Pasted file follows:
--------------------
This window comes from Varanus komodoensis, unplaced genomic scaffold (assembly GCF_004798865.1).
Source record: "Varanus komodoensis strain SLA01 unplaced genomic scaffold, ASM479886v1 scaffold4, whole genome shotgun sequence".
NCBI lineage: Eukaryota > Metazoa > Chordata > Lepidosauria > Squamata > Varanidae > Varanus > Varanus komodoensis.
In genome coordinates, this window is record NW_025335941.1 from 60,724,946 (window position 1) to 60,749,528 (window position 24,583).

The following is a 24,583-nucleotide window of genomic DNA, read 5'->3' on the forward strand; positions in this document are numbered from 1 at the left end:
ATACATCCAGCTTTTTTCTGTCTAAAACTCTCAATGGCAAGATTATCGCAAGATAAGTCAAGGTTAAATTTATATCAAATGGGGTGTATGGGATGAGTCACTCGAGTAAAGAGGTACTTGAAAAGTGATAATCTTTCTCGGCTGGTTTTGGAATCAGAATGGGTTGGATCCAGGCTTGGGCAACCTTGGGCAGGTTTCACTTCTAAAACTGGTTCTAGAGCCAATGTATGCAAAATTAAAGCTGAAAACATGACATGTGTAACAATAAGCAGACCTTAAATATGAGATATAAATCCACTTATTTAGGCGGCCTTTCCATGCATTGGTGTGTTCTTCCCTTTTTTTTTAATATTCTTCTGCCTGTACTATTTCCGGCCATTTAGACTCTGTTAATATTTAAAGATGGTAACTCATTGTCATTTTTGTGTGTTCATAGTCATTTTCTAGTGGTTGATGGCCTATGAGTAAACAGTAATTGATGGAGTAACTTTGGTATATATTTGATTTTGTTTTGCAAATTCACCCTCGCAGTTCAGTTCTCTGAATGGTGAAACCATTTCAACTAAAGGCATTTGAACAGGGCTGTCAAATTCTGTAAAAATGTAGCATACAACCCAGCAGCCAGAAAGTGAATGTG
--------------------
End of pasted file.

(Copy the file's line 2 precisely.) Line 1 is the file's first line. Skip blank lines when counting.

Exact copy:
Source record: "Varanus komodoensis strain SLA01 unplaced genomic scaffold, ASM479886v1 scaffold4, whole genome shotgun sequence".